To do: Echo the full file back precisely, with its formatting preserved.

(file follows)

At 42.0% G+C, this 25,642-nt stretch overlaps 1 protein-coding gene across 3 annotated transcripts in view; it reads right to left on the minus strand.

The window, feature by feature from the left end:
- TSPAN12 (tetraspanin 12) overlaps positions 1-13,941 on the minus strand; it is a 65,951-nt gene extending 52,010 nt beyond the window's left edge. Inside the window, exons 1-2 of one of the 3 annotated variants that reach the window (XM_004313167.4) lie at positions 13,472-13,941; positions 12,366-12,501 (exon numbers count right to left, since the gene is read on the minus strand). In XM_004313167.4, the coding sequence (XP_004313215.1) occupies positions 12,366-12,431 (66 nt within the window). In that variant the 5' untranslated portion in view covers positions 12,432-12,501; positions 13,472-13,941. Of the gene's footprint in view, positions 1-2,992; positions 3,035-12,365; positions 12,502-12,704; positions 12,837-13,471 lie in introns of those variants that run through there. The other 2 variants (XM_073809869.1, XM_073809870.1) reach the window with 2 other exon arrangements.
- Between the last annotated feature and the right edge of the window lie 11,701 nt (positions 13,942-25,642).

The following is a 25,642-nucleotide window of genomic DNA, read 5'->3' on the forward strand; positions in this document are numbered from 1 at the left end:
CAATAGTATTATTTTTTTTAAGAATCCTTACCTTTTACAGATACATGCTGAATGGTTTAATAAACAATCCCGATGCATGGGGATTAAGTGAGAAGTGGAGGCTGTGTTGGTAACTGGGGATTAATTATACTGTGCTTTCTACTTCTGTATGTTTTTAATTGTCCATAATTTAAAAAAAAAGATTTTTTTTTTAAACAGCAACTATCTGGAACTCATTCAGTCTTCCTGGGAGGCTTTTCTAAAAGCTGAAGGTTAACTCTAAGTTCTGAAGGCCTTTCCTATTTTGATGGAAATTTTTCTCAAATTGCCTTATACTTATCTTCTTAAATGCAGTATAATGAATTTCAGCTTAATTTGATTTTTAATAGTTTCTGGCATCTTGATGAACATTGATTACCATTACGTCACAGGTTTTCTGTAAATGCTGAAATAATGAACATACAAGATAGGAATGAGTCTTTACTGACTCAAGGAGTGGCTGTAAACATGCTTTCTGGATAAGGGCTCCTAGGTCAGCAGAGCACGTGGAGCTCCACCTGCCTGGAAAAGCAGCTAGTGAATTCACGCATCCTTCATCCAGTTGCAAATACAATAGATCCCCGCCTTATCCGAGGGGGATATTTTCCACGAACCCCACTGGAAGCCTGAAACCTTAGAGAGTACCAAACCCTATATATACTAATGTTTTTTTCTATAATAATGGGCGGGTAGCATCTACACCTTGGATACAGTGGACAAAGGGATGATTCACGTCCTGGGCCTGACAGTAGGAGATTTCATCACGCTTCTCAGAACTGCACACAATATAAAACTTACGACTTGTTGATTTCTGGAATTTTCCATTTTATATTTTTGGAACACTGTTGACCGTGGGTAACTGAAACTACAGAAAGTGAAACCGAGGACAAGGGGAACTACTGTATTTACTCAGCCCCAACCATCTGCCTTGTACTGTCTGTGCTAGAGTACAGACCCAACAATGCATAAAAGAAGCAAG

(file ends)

At 42.0% G+C, this 25,642-nt stretch overlaps 1 protein-coding gene across 3 annotated transcripts in view; it reads right to left on the minus strand.

The window, feature by feature from the left end:
- TSPAN12 (tetraspanin 12) overlaps positions 1-13,941 on the minus strand; it is a 65,951-nt gene extending 52,010 nt beyond the window's left edge. Inside the window, exons 1-2 of one of the 3 annotated variants that reach the window (XM_004313167.4) lie at positions 13,472-13,941; positions 12,366-12,501 (exon numbers count right to left, since the gene is read on the minus strand). In XM_004313167.4, the coding sequence (XP_004313215.1) occupies positions 12,366-12,431 (66 nt within the window). In that variant the 5' untranslated portion in view covers positions 12,432-12,501; positions 13,472-13,941. Of the gene's footprint in view, positions 1-2,992; positions 3,035-12,365; positions 12,502-12,704; positions 12,837-13,471 lie in introns of those variants that run through there. The other 2 variants (XM_073809869.1, XM_073809870.1) reach the window with 2 other exon arrangements.
- Between the last annotated feature and the right edge of the window lie 11,701 nt (positions 13,942-25,642).

The following is a 25,642-nucleotide window of genomic DNA, read 5'->3' on the forward strand; positions in this document are numbered from 1 at the left end:
CAATAGTATTATTTTTTTTAAGAATCCTTACCTTTTACAGATACATGCTGAATGGTTTAATAAACAATCCCGATGCATGGGGATTAAGTGAGAAGTGGAGGCTGTGTTGGTAACTGGGGATTAATTATACTGTGCTTTCTACTTCTGTATGTTTTTAATTGTCCATAATTTAAAAAAAAAGATTTTTTTTTTAAACAGCAACTATCTGGAACTCATTCAGTCTTCCTGGGAGGCTTTTCTAAAAGCTGAAGGTTAACTCTAAGTTCTGAAGGCCTTTCCTATTTTGATGGAAATTTTTCTCAAATTGCCTTATACTTATCTTCTTAAATGCAGTATAATGAATTTCAGCTTAATTTGATTTTTAATAGTTTCTGGCATCTTGATGAACATTGATTACCATTACGTCACAGGTTTTCTGTAAATGCTGAAATAATGAACATACAAGATAGGAATGAGTCTTTACTGACTCAAGGAGTGGCTGTAAACATGCTTTCTGGATAAGGGCTCCTAGGTCAGCAGAGCACGTGGAGCTCCACCTGCCTGGAAAAGCAGCTAGTGAATTCACGCATCCTTCATCCAGTTGCAAATACAATAGATCCCCGCCTTATCCGAGGGGGATATTTTCCACGAACCCCACTGGAAGCCTGAAACCTTAGAGAGTACCAAACCCTATATATACTAATGTTTTTTTCTATAATAATGGGCGGGTAGCATCTACACCTTGGATACAGTGGACAAAGGGATGATTCACGTCCTGGGCCTGACAGTAGGAGATTTCATCACGCTTCTCAGAACTGCACACAATATAAAACTTACGACTTGTTGATTTCTGGAATTTTCCATTTTATATTTTTGGAACACTGTTGACCGTGGGTAACTGAAACTACAGAAAGTGAAACCGAGGACAAGGGGAACTACTGTATTTACTCAGCCCCAACCATCTGCCTTGTACTGTCTGTGCTAGAGTACAGACCCAACAATGCATAAAAGAAGCAAG